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JULES (Joint UK Land Environment Simulator) is a land-surface parameterisation model scheme describing soil-vegetation-atmosphere interactions.[1] JULES is a community led[citation needed] project which evolved from MOSES, the United Kingdom Meteorological Office (Met Office) Surface Exchange Scheme.[2] It can be used as a stand-alone model or as the land surface part of the Met Office Unified Model.[2] JULES has been used to help decide what tactics would be effective to help meet the goals of the Paris Agreement.[3] As well as use by the Met Office climate modelling group[4] a number of studies have cited JULES and used it as a tool to assess the effects of climate change, and to simulate environmental factors from groundwater to carbon in the atmosphere.[5][6][7][8][9]

JULES has been described as the most accurate global carbon budget model of net ecosystem productivity, because it has more years of data than other models.[10]


  1. ^ "Joint UK Land Environment Simulator (JULES)". Joint UK Land Environment Simulator (JULES). Retrieved 2020-08-19.
  2. ^ a b "Joint UK Land Environment Simulator (JULES)". Met Office. Retrieved 2020-08-19.
  3. ^ Phelan, Matthew (7 August 2018). "Meeting Paris Agreement Global Warming Goals May Require Lots More Forests". Inverse. Retrieved 2020-08-15.
  4. ^ "Climate impacts". Met Office. Retrieved 2020-08-19.
  5. ^ Osborne, T.; Gornall, J.; Hooker, J.; Williams, K.; Wiltshire, A.; Betts, R.; Wheeler, T. (October 2014). "JULES-crop: a parametrisation of crops in the Joint UK Land Environment Simulator" (PDF). Geoscientific Model Development Discussions. 7 (5): 6773–6809. Bibcode:2014GMDD....7.6773O. doi:10.5194/gmdd-7-6773-2014.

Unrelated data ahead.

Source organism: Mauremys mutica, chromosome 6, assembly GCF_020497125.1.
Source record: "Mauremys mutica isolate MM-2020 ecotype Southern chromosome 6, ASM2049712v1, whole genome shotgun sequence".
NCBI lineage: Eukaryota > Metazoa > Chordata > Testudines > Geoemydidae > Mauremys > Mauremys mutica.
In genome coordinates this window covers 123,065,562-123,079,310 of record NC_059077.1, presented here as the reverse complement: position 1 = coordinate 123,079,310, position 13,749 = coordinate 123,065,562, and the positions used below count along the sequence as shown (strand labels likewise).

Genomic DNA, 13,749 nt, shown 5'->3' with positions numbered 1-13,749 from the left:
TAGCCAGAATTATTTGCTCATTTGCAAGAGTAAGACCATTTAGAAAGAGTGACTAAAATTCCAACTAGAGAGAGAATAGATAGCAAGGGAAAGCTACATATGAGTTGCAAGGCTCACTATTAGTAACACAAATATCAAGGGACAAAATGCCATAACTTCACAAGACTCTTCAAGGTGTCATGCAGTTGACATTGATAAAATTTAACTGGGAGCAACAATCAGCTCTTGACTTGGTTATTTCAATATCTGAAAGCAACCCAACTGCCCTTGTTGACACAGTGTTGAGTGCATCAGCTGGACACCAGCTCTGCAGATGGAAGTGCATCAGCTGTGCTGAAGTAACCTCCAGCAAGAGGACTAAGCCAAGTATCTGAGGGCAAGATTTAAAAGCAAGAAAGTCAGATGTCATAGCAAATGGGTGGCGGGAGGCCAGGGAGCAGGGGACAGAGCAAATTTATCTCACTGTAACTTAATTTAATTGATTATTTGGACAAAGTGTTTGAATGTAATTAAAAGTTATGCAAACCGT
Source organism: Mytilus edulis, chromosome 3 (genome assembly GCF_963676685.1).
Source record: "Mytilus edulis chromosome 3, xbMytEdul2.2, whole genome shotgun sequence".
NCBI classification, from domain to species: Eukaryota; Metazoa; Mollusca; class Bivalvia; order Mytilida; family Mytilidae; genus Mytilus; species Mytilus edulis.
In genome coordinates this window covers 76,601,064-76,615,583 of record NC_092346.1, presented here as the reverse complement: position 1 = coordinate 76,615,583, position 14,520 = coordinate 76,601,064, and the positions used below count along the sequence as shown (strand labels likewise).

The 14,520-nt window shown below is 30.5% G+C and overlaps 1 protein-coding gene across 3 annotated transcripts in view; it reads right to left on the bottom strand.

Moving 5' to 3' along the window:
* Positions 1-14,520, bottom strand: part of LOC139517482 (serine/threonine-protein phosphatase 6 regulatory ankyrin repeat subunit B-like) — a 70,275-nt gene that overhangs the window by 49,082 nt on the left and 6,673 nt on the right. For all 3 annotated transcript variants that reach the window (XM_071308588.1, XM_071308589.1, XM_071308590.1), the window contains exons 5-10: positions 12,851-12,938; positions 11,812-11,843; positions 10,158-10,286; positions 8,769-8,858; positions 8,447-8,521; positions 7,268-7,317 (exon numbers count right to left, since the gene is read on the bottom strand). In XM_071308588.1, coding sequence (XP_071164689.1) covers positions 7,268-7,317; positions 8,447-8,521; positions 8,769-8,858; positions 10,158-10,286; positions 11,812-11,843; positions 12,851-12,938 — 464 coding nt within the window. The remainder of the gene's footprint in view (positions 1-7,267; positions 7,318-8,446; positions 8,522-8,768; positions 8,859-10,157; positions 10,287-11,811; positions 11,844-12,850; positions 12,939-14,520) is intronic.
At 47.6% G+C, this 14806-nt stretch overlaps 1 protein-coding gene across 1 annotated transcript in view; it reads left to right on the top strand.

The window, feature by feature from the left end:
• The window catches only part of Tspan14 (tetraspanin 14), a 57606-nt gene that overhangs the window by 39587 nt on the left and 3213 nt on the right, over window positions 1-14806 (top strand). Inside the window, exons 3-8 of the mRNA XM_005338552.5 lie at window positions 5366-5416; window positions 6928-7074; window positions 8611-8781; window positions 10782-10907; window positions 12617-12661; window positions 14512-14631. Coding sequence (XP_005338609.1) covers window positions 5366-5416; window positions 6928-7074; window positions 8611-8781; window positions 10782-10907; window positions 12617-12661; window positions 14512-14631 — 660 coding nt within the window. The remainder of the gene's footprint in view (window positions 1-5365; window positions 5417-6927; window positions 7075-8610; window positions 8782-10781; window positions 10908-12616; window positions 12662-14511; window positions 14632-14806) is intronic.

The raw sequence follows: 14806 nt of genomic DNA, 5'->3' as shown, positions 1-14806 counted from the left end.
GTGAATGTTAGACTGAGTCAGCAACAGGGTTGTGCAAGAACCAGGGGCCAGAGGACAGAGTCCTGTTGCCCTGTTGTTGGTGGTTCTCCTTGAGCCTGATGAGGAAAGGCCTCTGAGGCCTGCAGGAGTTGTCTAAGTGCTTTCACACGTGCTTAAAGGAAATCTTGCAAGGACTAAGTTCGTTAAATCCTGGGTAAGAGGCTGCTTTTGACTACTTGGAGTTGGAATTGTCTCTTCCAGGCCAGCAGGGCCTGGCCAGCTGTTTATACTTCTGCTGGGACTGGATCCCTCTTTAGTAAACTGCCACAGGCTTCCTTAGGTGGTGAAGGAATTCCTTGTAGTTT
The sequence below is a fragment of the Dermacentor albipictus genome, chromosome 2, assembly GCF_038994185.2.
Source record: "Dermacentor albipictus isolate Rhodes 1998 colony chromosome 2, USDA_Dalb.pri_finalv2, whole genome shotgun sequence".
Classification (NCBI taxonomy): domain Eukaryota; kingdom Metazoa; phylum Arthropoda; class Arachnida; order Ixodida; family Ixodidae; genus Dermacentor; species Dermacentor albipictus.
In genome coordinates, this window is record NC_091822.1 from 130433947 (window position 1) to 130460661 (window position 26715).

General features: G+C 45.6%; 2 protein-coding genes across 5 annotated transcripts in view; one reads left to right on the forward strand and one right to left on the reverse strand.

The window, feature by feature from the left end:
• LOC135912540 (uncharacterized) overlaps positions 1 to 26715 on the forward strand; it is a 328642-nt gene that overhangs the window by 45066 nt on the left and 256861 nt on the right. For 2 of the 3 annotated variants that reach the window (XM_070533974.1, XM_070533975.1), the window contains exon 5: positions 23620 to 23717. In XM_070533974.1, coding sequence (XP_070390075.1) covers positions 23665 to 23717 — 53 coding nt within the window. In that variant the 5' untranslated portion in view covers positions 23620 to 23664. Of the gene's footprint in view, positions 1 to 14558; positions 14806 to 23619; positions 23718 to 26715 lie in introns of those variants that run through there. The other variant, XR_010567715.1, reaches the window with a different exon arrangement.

6. ^ Best, M. J.; Pryor, M.; Clark, D. B.; Rooney, G. G.; Essery, R. L. H.; Ménard, C. B.; Edwards, J. M.; Hendry, M. A.; Porson, A.; Gedney, N.; Mercado, L. M. (2011). "The Joint UK Land Environment Simulator (JULES), model description – part 1: energy and water fluxes". Geoscientific Model Development. 4 (3): 677–699. Bibcode:2011GMD.....4..677B. doi:10.5194/gmd-4-677-2011. hdl:20.500.11820/f4a1d33b-17bd-4b8b-8b72-c511ab7a5948. ISSN 1991-9603.
  7. ^ Yuan, Wenping; Zheng, Yi; Piao, Shilong; Ciais, Philippe; Lombardozzi, Danica; Wang, Yingping; Ryu, Youngryel; Chen, Guixing; Dong, Wenjie; Hu, Zhongming; Jain, Atul K. (2019-08-01). "Increased atmospheric vapor pressure deficit reduces global vegetation growth". Science Advances. 5 (8): eaax1396. Bibcode:2019SciA....5.1396Y. doi:10.1126/sciadv.aax1396. ISSN 2375-2548. PMC 6693914. PMID 31453338.
  8. ^ Yin, Yuanyuan; Tang, Qiuhong; Wang, Lixin; Liu, Xingcai (2016-02-12). "Risk and contributing factors of ecosystem shifts over naturally vegetated land under climate change in China". Scientific Reports. 6 (1): 20905. Bibcode:2016NatSR...620905Y. doi:10.1038/srep20905. ISSN 2045-2322. PMC 4751438. PMID 26867481.
  9. ^ Batelis, Stamatis-Christos; Rahman, Mostaquimur; Kollet, Stefan; Woods, Ross; Rosolem, Rafael (2020). "Towards the representation of groundwater in the Joint UK Land Environment Simulator". Hydrological Processes. 34 (13): 2843–2863. Bibcode:2020HyPr...34.2843B. doi:10.1002/hyp.13767. hdl:1983/dbebc317-eec9-4bf7-9ef7-08f8d7b28423. ISSN 1099-1085.
  10. ^ Davies-Barnard, Taraka; Meyerholt, Johannes; Zaehle, Sönke; Friedlingstein, Pierre; Brovkin, Victor; Fan, Yuanchao; Fisher, Rosie A.; Jones, Chris D.; Lee, Hanna; Peano, Daniele; Smith, Benjamin; Wårlind, David; Wiltshire, Andy J. (2020). "Nitrogen Cycling in CMIP6 Land Surface Models: Progress and Limitations" (PDF). Biogeosciences (Preprint). 17 (20): 5129. Bibcode:2020BGeo...17.5129D. doi:10.5194/bg-17-5129-2020.

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